Copper soars to all time high on economic recovery optimism

Stimulus measures and vaccine rollouts are fuelling prospects for a resurgence in demand for the metal

Capital expenditure on copper mining operations is expected to increase only marginally this year to $16.2 billion from $15.2bn in 2020. Maxim Shemetov / Reuters
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Copper soared to an all-time high as optimism about a global rebound from the pandemic boosts commodities markets.

The metal - an economic bellwether - is front and center in a rally that’s driven raw materials from lumber to iron ore to multiyear highs or records. Stimulus measures and vaccine rollouts are fuelling prospects for a resurgence in demand that’s set to strain supply, while copper’s crucial role in the green-energy transition is set to underpin longer-term gains.

Big banks and others including trader Trafigura Group have rolled out a list of lofty price targets, with the latter predicting copper will hit $15,000 a ton in the coming decade as decarbonisation drives more consumption. At the same time, the pandemic has disrupted trade flows in the short-term and a lack of mine investment is set to see the market short of the supply needed to meet demand.

Yet the surge in raw materials is also stoking fears of inflation and questions are building around the need for a response from central banks. While many policy makers from the Federal Reserve on down maintain that cost increases are temporary, some businesses are already announcing they’ll need to raise prices.

Copper rose as much as 2 per cent to $10,289 on the London Metal Exchange before trading at $10,281.50 by 10:33 am in London. Prices are up more than 30 per cent this year and have more than doubled from lows in March of last year.

“It’s hard to foresee copper prices turning around amid the current bullish atmosphere,” said Ji Xianfei, an analyst with Guotai Junan Futures. Macro easing, ample liquidity and a weaker dollar continue to drive the rally, while the broader commodities surge is being fuelled by bets on inflation, he said.

It’s not just copper. Steel prices across Asia and North America are booming, iron ore is at a record above $200 a ton as miners struggle to keep up with the frenzied pace of consumption, and tin topped $30,000 for the first time in a decade. The Bloomberg Commodity Spot Index jumped to its highest since 2011 as growth bets boost demand, while poor weather hurts crop prospects and transportation bottlenecks crimp supplies.

There are risks to the rally, especially if the current strong period of manufacturing starts to ease. In China, the top consumer, signs are emerging that high copper prices are starting to bite, and authorities have pledged to stabilise raw material prices.

China’s imports of copper ore and concentrate fell in April from the previous month, according to customs data released Friday. Some manufacturers and end-users have been slowing production or pushing back delivery times after costs surged, Shanghai Metals Market said last week, while weaker-than-expected domestic consumption has opened the arbitrage window for exports.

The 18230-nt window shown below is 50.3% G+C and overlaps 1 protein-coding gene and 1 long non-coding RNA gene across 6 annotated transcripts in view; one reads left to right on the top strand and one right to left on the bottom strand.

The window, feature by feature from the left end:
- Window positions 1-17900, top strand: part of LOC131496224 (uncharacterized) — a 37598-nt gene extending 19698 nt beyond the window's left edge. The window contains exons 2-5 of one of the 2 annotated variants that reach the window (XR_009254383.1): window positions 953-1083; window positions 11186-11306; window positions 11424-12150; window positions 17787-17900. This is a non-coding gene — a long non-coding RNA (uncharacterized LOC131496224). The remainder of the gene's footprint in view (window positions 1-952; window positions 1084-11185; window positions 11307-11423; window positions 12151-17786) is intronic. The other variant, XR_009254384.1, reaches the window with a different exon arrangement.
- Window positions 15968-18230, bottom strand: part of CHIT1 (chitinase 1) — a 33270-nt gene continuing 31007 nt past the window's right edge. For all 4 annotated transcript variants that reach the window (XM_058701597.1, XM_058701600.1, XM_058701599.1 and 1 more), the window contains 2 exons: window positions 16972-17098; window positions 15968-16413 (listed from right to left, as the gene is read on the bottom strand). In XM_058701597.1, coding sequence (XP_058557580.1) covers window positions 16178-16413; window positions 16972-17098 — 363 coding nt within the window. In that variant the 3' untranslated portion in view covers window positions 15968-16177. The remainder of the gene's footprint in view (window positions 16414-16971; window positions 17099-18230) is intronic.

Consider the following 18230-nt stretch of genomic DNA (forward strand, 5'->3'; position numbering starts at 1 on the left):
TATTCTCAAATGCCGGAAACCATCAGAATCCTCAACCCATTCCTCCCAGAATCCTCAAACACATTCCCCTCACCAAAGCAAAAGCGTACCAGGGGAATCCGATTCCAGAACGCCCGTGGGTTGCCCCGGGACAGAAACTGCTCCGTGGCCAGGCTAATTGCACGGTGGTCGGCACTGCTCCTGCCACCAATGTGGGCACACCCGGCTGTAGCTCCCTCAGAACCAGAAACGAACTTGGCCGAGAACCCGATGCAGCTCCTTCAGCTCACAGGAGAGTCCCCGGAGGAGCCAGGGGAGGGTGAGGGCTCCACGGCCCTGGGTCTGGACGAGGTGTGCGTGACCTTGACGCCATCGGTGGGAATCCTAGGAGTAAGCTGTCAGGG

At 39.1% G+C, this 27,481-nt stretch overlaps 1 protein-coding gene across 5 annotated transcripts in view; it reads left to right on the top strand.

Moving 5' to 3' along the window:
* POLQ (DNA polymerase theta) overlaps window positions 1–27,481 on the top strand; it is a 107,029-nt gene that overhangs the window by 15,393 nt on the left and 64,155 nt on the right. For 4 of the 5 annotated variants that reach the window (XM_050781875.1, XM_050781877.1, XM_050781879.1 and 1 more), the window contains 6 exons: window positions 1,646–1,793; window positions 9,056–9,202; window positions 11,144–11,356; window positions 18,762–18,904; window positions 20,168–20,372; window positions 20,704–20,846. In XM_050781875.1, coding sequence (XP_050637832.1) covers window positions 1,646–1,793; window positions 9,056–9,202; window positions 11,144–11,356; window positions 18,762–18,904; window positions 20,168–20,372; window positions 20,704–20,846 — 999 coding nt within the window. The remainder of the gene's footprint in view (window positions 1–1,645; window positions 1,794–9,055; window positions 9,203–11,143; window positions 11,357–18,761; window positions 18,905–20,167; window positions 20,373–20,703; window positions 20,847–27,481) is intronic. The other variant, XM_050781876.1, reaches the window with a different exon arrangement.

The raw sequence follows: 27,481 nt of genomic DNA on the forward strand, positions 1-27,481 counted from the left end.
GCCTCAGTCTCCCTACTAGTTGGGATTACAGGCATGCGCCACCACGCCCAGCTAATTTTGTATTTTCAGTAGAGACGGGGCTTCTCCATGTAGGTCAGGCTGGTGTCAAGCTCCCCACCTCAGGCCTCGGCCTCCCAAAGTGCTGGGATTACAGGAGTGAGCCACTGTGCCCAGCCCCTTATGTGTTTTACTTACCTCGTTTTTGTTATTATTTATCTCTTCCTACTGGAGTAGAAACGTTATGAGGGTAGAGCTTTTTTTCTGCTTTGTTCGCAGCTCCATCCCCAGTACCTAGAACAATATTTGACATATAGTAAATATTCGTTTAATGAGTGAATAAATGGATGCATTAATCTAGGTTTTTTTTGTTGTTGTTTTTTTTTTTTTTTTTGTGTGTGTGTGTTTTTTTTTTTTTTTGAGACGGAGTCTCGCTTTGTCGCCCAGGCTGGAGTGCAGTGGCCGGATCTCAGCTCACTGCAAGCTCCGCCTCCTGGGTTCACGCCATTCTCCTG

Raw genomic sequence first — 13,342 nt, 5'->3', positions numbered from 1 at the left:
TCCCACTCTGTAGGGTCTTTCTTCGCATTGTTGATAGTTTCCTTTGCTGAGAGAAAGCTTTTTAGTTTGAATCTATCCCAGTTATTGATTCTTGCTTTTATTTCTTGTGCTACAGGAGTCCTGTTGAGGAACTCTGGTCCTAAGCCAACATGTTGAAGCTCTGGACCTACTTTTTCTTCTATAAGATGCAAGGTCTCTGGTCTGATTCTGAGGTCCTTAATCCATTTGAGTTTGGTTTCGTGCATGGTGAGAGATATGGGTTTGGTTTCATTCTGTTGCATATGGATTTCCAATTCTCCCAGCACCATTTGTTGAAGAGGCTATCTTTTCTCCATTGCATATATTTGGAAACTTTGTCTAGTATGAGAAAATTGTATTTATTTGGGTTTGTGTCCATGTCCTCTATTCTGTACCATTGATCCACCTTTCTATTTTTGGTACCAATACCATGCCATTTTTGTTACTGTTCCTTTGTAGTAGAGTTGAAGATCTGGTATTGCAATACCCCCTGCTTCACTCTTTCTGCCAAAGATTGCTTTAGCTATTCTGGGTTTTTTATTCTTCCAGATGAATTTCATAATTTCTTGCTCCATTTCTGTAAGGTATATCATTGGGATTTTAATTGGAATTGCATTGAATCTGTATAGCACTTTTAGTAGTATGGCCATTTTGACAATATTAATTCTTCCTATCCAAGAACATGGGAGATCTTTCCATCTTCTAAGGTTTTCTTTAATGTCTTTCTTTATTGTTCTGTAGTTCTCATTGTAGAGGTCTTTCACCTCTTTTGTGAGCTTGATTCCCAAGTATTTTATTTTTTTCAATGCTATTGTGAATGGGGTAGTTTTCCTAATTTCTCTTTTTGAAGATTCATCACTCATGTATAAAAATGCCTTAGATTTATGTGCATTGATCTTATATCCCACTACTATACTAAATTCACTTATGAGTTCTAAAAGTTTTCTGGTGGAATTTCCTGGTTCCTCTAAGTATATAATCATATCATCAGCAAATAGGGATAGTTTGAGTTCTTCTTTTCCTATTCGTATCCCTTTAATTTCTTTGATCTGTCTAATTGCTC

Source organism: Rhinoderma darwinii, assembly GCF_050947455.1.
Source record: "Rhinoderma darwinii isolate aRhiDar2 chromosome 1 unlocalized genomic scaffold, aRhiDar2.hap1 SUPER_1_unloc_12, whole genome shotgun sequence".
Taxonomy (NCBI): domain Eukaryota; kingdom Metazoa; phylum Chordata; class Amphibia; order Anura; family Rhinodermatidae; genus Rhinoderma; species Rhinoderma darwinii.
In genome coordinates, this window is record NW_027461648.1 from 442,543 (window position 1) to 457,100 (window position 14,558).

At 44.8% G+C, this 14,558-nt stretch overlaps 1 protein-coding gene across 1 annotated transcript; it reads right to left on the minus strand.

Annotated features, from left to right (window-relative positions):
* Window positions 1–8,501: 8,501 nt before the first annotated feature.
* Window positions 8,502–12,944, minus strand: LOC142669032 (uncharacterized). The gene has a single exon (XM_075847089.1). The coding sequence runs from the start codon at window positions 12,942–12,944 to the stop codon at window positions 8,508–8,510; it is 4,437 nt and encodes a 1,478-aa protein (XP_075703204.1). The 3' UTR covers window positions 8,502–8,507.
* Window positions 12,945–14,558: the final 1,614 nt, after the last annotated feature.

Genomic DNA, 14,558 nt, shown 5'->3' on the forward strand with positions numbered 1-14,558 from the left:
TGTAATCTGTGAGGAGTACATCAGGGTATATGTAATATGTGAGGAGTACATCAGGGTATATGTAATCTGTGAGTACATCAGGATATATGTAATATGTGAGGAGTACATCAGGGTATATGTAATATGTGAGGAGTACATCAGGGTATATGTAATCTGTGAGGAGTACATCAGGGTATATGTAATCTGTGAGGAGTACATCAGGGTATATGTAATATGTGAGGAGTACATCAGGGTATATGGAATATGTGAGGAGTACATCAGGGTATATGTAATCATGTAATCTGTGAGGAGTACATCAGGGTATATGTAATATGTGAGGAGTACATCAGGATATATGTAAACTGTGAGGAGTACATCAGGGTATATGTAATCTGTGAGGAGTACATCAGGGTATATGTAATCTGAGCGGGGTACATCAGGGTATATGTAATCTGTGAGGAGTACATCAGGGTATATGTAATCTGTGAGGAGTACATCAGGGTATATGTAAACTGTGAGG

Real shortages of raw materials that power the economy are driving current gains in commodities as much as anticipation of future demand, and that makes it different from the last so-called supercycle, according to Greg Sharenow, who manages a portfolio focused on energy and commodities at Pacific Investment Management. The global copper market will flip into a deficit this year as demand jumps 6 per cent, Bank of America said.

Offering a fillip to prices, Chile’s lower house on Thursday approved a measure that would introduce progressive taxes on copper sales, potentially creating a total burden of more than 80 per cent, or almost double that of neighbouring Peru and parts of Canada. That risks stalling investments in the country that accounts for more than a quarter of global supply.

The commodity surge has also sent the miners soaring. Freeport-McMoRan, the biggest publicly traded copper miner, is at the highest in almost a decade, while Rio Tinto Group is trading near a record high, propelled by iron ore and copper prices.

Yet, while the biggest miners are universally bullish on the outlook for copper, there are few new projects on the horizon, constraining future supply. Ivan Glasenberg, the billionaire boss of Glencore, said Thursday that prices would have to hit $15,000 a ton to incentivise enough new supply to meet demand.

More broadly, capital expenditure on copper mining operations is expected to increase only marginally this year - to $16.2 billion from $15.2bn in 2020 - and remain around that level for the next two years, Australia & New Zealand Banking Group forecasts.

“The copper market as it currently stands is not prepared for this demand environment,” Goldman Sachs Group analysts including Nicholas Snowdon wrote in a report last month. The “combination of surging demand and sticky supply has reinforced current deficit conditions and foreshadows large open-ended deficits from mid-decade,” they wrote.